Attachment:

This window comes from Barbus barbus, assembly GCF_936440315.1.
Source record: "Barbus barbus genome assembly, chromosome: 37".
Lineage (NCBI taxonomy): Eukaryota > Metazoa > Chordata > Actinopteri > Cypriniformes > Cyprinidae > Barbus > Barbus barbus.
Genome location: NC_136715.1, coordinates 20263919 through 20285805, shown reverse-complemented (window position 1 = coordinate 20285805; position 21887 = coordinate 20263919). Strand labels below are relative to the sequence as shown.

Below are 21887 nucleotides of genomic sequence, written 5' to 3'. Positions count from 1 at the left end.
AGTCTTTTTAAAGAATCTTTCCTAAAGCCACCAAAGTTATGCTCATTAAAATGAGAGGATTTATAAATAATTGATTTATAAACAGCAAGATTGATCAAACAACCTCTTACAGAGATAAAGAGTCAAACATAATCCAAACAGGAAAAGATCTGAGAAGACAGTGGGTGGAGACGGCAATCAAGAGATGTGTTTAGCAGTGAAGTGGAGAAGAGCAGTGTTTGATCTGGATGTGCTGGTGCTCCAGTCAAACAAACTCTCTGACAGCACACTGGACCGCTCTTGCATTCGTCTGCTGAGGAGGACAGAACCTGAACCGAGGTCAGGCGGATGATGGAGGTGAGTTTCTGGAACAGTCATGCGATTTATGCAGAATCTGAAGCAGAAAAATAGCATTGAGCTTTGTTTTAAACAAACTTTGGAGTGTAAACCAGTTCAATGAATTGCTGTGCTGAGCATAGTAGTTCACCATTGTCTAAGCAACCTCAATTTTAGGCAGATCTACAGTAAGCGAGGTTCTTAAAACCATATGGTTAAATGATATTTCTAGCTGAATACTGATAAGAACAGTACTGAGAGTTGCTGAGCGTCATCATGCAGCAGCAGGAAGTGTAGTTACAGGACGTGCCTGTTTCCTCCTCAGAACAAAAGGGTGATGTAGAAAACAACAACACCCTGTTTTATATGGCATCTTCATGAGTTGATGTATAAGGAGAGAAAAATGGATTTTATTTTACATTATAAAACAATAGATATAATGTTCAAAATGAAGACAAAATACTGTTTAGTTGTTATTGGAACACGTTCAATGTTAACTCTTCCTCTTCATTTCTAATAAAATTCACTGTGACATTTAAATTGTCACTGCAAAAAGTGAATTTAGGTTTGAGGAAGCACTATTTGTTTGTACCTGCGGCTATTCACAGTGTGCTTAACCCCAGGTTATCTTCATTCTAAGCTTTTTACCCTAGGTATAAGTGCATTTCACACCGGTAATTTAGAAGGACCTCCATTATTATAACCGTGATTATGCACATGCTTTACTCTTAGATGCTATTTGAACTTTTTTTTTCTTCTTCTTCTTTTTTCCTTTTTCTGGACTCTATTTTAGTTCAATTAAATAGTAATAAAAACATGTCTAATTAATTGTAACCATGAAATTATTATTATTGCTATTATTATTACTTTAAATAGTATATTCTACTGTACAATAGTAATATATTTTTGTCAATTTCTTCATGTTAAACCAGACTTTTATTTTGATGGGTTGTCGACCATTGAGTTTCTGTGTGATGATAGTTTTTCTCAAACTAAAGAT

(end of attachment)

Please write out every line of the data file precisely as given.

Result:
This window comes from Barbus barbus, assembly GCF_936440315.1.
Source record: "Barbus barbus genome assembly, chromosome: 37".
Lineage (NCBI taxonomy): Eukaryota > Metazoa > Chordata > Actinopteri > Cypriniformes > Cyprinidae > Barbus > Barbus barbus.
Genome location: NC_136715.1, coordinates 20263919 through 20285805, shown reverse-complemented (window position 1 = coordinate 20285805; position 21887 = coordinate 20263919). Strand labels below are relative to the sequence as shown.

Below are 21887 nucleotides of genomic sequence, written 5' to 3'. Positions count from 1 at the left end.
AGTCTTTTTAAAGAATCTTTCCTAAAGCCACCAAAGTTATGCTCATTAAAATGAGAGGATTTATAAATAATTGATTTATAAACAGCAAGATTGATCAAACAACCTCTTACAGAGATAAAGAGTCAAACATAATCCAAACAGGAAAAGATCTGAGAAGACAGTGGGTGGAGACGGCAATCAAGAGATGTGTTTAGCAGTGAAGTGGAGAAGAGCAGTGTTTGATCTGGATGTGCTGGTGCTCCAGTCAAACAAACTCTCTGACAGCACACTGGACCGCTCTTGCATTCGTCTGCTGAGGAGGACAGAACCTGAACCGAGGTCAGGCGGATGATGGAGGTGAGTTTCTGGAACAGTCATGCGATTTATGCAGAATCTGAAGCAGAAAAATAGCATTGAGCTTTGTTTTAAACAAACTTTGGAGTGTAAACCAGTTCAATGAATTGCTGTGCTGAGCATAGTAGTTCACCATTGTCTAAGCAACCTCAATTTTAGGCAGATCTACAGTAAGCGAGGTTCTTAAAACCATATGGTTAAATGATATTTCTAGCTGAATACTGATAAGAACAGTACTGAGAGTTGCTGAGCGTCATCATGCAGCAGCAGGAAGTGTAGTTACAGGACGTGCCTGTTTCCTCCTCAGAACAAAAGGGTGATGTAGAAAACAACAACACCCTGTTTTATATGGCATCTTCATGAGTTGATGTATAAGGAGAGAAAAATGGATTTTATTTTACATTATAAAACAATAGATATAATGTTCAAAATGAAGACAAAATACTGTTTAGTTGTTATTGGAACACGTTCAATGTTAACTCTTCCTCTTCATTTCTAATAAAATTCACTGTGACATTTAAATTGTCACTGCAAAAAGTGAATTTAGGTTTGAGGAAGCACTATTTGTTTGTACCTGCGGCTATTCACAGTGTGCTTAACCCCAGGTTATCTTCATTCTAAGCTTTTTACCCTAGGTATAAGTGCATTTCACACCGGTAATTTAGAAGGACCTCCATTATTATAACCGTGATTATGCACATGCTTTACTCTTAGATGCTATTTGAACTTTTTTTTTCTTCTTCTTCTTTTTTCCTTTTTCTGGACTCTATTTTAGTTCAATTAAATAGTAATAAAAACATGTCTAATTAATTGTAACCATGAAATTATTATTATTGCTATTATTATTACTTTAAATAGTATATTCTACTGTACAATAGTAATATATTTTTGTCAATTTCTTCATGTTAAACCAGACTTTTATTTTGATGGGTTGTCGACCATTGAGTTTCTGTGTGATGATAGTTTTTCTCAAACTAAAGAT